> Target[the_graph]:
> 1.3.6.1.4.1.32050.2.1.27.5.1&1.3.6.1.4.1.32050.2.1.27.5.1:snmp_community_name
> @10.0.0.1:::::2 * -1.1034882
> Options[the_graph]:       unknaszero,gauge,growright,nopercent,expscale,noo
> SetEnv[the_graph]:        MRTG_INT_IP="No Ip" MRTG_INT_DESCR="n/a"
> Colours[the_graph]:       ORANGE#dd8811,NONE#000000,VIOLET#0000ff,DARK
> GREEN#006600
> Title[the_graph]:         Voltage Monitor
> MaxBytes[the_graph]:      850
> AbsMax[the_graph]:        850
> XSize[the_graph]:         600
>
> All of these directives are explained in the book. The two most important
> ones are the Target and Options directives. The gauge option is what makes it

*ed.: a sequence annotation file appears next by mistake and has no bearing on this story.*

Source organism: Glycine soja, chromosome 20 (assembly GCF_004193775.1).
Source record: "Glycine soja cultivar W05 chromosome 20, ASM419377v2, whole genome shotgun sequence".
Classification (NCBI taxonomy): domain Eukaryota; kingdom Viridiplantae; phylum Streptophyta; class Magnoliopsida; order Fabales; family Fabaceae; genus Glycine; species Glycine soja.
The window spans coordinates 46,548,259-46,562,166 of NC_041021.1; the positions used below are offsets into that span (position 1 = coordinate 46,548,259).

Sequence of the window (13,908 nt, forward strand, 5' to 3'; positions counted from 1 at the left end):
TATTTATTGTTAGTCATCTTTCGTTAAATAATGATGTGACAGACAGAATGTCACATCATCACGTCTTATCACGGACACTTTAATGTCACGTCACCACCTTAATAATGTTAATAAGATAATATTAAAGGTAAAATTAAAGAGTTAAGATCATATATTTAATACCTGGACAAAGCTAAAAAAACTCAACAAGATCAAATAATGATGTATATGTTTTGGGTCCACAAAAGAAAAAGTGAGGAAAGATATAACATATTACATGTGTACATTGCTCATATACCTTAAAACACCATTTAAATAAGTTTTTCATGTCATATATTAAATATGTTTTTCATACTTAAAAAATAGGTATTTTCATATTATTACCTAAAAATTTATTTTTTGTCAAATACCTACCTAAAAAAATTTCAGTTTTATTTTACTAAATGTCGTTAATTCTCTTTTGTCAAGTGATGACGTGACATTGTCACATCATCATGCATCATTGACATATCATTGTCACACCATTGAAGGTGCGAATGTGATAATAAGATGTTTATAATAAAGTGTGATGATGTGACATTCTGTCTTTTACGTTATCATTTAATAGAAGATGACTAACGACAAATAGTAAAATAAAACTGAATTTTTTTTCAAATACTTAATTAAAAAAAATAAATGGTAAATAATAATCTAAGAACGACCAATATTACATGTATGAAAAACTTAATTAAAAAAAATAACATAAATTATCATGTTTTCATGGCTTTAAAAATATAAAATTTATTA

> a gauge graph, and the noo option suppresses one side of the graph (input or
> output). With the directives you can construct your own custom graph with
> correct units for uptime, and a scale that will make sense. You can control
> titles, legend values, etc.
>
> Your first issue is how to convert 'Timeticks: (105630500) 12 days,
> 5:25:05.00' to a number. I would suggest graphing the hours of uptime. Even
> after a few years of uptime, the value itself will be less than 100,000 and
> probably graph well over time.
>
> MRTG provides for pre-processing of SNMP values before they are passed to
> MRTG. I'm performing math before I use the voltage value. Since I'm pretty
> sure that the math is any valid perl statement, you might be able to get away
> with Perl. That being said, you may be best served by simply creating your
> own data collection plug-in, which is thankfully easier done than said.